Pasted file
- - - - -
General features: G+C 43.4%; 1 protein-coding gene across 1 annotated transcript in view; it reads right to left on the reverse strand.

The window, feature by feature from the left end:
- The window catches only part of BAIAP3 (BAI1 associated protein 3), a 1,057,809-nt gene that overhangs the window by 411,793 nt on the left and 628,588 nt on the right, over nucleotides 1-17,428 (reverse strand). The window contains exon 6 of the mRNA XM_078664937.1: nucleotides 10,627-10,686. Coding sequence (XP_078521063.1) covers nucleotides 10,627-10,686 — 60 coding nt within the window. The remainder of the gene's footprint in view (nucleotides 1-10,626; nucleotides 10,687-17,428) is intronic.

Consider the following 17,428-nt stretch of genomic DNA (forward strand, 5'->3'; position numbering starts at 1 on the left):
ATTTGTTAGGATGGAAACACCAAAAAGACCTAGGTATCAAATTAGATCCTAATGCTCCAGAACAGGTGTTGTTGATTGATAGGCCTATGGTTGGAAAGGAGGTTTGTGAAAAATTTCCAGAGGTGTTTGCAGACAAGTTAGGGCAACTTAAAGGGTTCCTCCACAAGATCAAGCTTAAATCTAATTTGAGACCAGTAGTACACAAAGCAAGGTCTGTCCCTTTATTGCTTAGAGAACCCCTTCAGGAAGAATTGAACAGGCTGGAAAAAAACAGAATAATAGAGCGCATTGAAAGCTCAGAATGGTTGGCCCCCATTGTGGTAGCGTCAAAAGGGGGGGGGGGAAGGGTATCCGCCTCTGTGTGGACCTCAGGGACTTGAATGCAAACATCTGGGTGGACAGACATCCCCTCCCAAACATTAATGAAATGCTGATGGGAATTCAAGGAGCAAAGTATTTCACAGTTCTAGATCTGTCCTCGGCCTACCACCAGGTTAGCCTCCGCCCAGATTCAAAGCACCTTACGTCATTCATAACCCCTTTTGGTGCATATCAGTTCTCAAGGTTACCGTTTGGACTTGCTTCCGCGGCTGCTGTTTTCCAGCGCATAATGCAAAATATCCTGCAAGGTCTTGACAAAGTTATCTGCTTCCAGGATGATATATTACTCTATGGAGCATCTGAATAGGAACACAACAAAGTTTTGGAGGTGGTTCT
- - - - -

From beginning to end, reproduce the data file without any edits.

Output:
General features: G+C 43.4%; 1 protein-coding gene across 1 annotated transcript in view; it reads right to left on the reverse strand.

The window, feature by feature from the left end:
- The window catches only part of BAIAP3 (BAI1 associated protein 3), a 1,057,809-nt gene that overhangs the window by 411,793 nt on the left and 628,588 nt on the right, over nucleotides 1-17,428 (reverse strand). The window contains exon 6 of the mRNA XM_078664937.1: nucleotides 10,627-10,686. Coding sequence (XP_078521063.1) covers nucleotides 10,627-10,686 — 60 coding nt within the window. The remainder of the gene's footprint in view (nucleotides 1-10,626; nucleotides 10,687-17,428) is intronic.

Consider the following 17,428-nt stretch of genomic DNA (forward strand, 5'->3'; position numbering starts at 1 on the left):
ATTTGTTAGGATGGAAACACCAAAAAGACCTAGGTATCAAATTAGATCCTAATGCTCCAGAACAGGTGTTGTTGATTGATAGGCCTATGGTTGGAAAGGAGGTTTGTGAAAAATTTCCAGAGGTGTTTGCAGACAAGTTAGGGCAACTTAAAGGGTTCCTCCACAAGATCAAGCTTAAATCTAATTTGAGACCAGTAGTACACAAAGCAAGGTCTGTCCCTTTATTGCTTAGAGAACCCCTTCAGGAAGAATTGAACAGGCTGGAAAAAAACAGAATAATAGAGCGCATTGAAAGCTCAGAATGGTTGGCCCCCATTGTGGTAGCGTCAAAAGGGGGGGGGGGAAGGGTATCCGCCTCTGTGTGGACCTCAGGGACTTGAATGCAAACATCTGGGTGGACAGACATCCCCTCCCAAACATTAATGAAATGCTGATGGGAATTCAAGGAGCAAAGTATTTCACAGTTCTAGATCTGTCCTCGGCCTACCACCAGGTTAGCCTCCGCCCAGATTCAAAGCACCTTACGTCATTCATAACCCCTTTTGGTGCATATCAGTTCTCAAGGTTACCGTTTGGACTTGCTTCCGCGGCTGCTGTTTTCCAGCGCATAATGCAAAATATCCTGCAAGGTCTTGACAAAGTTATCTGCTTCCAGGATGATATATTACTCTATGGAGCATCTGAATAGGAACACAACAAAGTTTTGGAGGTGGTTCT